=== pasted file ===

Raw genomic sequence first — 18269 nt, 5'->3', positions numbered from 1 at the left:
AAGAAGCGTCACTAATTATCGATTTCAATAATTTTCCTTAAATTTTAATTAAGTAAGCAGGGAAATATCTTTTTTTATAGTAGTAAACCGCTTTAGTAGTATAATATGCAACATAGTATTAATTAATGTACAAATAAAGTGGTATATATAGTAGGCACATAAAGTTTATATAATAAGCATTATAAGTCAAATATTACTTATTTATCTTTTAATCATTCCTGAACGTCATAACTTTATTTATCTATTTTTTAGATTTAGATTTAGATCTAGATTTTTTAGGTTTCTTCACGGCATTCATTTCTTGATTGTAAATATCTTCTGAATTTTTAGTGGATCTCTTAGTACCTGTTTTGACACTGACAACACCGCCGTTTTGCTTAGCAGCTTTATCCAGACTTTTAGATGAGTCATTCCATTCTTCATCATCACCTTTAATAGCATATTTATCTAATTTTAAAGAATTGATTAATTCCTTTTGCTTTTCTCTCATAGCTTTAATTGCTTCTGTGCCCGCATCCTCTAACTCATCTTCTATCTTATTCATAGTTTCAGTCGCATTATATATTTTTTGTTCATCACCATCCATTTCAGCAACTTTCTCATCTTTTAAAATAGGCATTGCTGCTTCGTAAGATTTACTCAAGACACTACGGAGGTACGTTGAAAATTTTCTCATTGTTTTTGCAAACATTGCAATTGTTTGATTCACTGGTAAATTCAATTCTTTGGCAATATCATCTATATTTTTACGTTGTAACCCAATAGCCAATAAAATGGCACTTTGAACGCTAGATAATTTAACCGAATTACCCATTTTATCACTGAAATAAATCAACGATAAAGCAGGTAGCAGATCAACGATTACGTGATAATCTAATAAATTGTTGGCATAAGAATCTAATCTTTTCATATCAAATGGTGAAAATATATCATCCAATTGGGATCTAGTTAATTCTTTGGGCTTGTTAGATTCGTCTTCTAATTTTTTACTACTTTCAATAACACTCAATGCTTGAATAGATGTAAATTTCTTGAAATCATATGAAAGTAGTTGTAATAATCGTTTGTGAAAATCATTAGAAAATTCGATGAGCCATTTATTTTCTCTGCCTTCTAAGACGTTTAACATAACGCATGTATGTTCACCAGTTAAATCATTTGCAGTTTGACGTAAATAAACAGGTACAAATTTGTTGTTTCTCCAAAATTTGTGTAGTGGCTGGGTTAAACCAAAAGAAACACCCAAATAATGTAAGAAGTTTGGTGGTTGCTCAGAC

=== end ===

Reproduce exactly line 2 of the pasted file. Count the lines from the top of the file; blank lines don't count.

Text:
AAGAAGCGTCACTAATTATCGATTTCAATAATTTTCCTTAAATTTTAATTAAGTAAGCAGGGAAATATCTTTTTTTATAGTAGTAAACCGCTTTAGTAGTATAATATGCAACATAGTATTAATTAATGTACAAATAAAGTGGTATATATAGTAGGCACATAAAGTTTATATAATAAGCATTATAAGTCAAATATTACTTATTTATCTTTTAATCATTCCTGAACGTCATAACTTTATTTATCTATTTTTTAGATTTAGATTTAGATCTAGATTTTTTAGGTTTCTTCACGGCATTCATTTCTTGATTGTAAATATCTTCTGAATTTTTAGTGGATCTCTTAGTACCTGTTTTGACACTGACAACACCGCCGTTTTGCTTAGCAGCTTTATCCAGACTTTTAGATGAGTCATTCCATTCTTCATCATCACCTTTAATAGCATATTTATCTAATTTTAAAGAATTGATTAATTCCTTTTGCTTTTCTCTCATAGCTTTAATTGCTTCTGTGCCCGCATCCTCTAACTCATCTTCTATCTTATTCATAGTTTCAGTCGCATTATATATTTTTTGTTCATCACCATCCATTTCAGCAACTTTCTCATCTTTTAAAATAGGCATTGCTGCTTCGTAAGATTTACTCAAGACACTACGGAGGTACGTTGAAAATTTTCTCATTGTTTTTGCAAACATTGCAATTGTTTGATTCACTGGTAAATTCAATTCTTTGGCAATATCATCTATATTTTTACGTTGTAACCCAATAGCCAATAAAATGGCACTTTGAACGCTAGATAATTTAACCGAATTACCCATTTTATCACTGAAATAAATCAACGATAAAGCAGGTAGCAGATCAACGATTACGTGATAATCTAATAAATTGTTGGCATAAGAATCTAATCTTTTCATATCAAATGGTGAAAATATATCATCCAATTGGGATCTAGTTAATTCTTTGGGCTTGTTAGATTCGTCTTCTAATTTTTTACTACTTTCAATAACACTCAATGCTTGAATAGATGTAAATTTCTTGAAATCATATGAAAGTAGTTGTAATAATCGTTTGTGAAAATCATTAGAAAATTCGATGAGCCATTTATTTTCTCTGCCTTCTAAGACGTTTAACATAACGCATGTATGTTCACCAGTTAAATCATTTGCAGTTTGACGTAAATAAACAGGTACAAATTTGTTGTTTCTCCAAAATTTGTGTAGTGGCTGGGTTAAACCAAAAGAAACACCCAAATAATGTAAGAAGTTTGGTGGTTGCTCAGAC